·         His encouragement is to remember who God is. That is the kind of thing many of the leaders of old spoke of Joshua (Joshua 10:25), Moses (Deut 1:30, 20:4) king Hezekiah (2 Chron 32:8)
·         He also encourages them to remember who they are fighting to protect. If the city falls here then Sanballat and his army will plunder and kill their wives and children.

[15] And it came to pass, when our enemies heard that it was known unto us, and God had brought their counsel to nought, that we returned all of us to the wall, every one unto his work.
·         It’s one thing to go out and kill helpless unarmed villagers, it’s another to fight an army.
·         Their plan was largely to use the element of surprise to go in and make an end to the work. If Nehemiah was ready then the whole plan was blown and it was not worth the fight.

[16] And it came to pass from that time forth, that the half of my servants wrought in the work, and the other half of them held both the spears, the shields, and the bows, and the habergeons; and the rulers were behind all the house of Judah.
·         The army is nearby settling in for a siege and so Nehemiah cannot disarm his people to fully resume building.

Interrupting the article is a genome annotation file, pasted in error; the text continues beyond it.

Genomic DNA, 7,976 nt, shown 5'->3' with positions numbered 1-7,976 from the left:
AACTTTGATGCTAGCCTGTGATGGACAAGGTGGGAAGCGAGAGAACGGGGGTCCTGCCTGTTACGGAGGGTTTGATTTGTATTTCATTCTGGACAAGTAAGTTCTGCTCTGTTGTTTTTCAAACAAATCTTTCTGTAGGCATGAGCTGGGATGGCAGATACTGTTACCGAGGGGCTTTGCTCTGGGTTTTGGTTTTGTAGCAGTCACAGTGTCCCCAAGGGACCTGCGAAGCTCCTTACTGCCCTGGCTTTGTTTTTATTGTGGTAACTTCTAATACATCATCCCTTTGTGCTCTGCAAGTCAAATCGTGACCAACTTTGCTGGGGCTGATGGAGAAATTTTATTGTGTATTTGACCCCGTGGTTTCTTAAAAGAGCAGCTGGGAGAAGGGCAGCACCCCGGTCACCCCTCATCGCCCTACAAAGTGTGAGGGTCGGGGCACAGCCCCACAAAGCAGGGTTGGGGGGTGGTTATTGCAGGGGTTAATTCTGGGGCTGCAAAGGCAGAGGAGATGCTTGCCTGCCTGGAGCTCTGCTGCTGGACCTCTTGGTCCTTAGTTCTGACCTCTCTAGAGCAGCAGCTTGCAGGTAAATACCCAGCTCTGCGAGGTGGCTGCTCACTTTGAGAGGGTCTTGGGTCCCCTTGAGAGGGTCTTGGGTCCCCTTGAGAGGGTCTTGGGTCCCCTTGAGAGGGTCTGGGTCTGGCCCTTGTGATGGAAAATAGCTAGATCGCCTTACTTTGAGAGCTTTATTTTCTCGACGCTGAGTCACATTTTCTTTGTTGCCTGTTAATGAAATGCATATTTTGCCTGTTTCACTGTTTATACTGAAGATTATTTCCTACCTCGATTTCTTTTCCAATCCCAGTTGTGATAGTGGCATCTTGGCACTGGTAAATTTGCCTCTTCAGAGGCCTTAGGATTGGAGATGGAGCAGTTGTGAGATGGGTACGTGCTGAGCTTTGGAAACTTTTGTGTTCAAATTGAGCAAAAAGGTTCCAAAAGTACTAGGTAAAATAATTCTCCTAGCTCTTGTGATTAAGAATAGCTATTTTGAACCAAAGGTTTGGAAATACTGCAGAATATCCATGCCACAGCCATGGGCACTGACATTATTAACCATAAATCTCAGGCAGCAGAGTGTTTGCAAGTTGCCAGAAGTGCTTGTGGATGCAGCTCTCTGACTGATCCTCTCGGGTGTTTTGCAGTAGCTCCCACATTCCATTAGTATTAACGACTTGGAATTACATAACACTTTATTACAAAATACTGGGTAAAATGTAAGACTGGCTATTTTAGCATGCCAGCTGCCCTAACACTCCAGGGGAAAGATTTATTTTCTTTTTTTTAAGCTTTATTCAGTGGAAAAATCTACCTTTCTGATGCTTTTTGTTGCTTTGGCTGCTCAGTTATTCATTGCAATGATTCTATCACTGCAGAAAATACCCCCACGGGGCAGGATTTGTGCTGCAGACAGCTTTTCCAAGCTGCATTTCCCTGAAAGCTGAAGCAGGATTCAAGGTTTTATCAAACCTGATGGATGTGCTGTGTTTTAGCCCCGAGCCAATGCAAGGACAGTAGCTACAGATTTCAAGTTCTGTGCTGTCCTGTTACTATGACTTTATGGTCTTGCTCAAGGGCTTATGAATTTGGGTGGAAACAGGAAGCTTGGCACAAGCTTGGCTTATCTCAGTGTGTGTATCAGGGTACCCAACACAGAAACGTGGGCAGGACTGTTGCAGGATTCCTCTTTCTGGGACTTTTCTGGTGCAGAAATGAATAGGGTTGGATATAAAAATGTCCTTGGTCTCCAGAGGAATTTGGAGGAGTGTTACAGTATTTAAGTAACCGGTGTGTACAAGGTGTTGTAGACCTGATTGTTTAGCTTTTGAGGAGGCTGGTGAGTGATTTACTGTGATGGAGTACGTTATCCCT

·         The work force is cut in half, so the presence of the army has automatically reduced the speed of the building to half it’s original effort, at a time when the people are already fairly demoralized by the amount of work remaining.
·         The rulers were behind the effort as well. They were armed and carrying out the work of protecting the city.

[17] They which builded on the wall, and they that bare burdens, with those that laded, every one with one of his hands wrought in the work, and with the other hand held a weapon.
·         So men who carried the burdens of rubbish or mortor, or whatever was only able to use one hand. It’s likely this work was taking place in front of the wall and on top of it where the enemy could see them
·         Reading v16 might incline you to think that the soldiers were on guard duty and were keeping watch. In actuality they were still moving burdens and carrying loads, they were just reduced to doing it in armor, on handed. The work didn’t get easier, it got much harder.

[18] For the builders, every one had his sword girded by his side, and so builded. And he that sounded the trumpet was by me.
·         The builders who moved the stone needed two hands. The solution was to have them as militia with their weapons on them.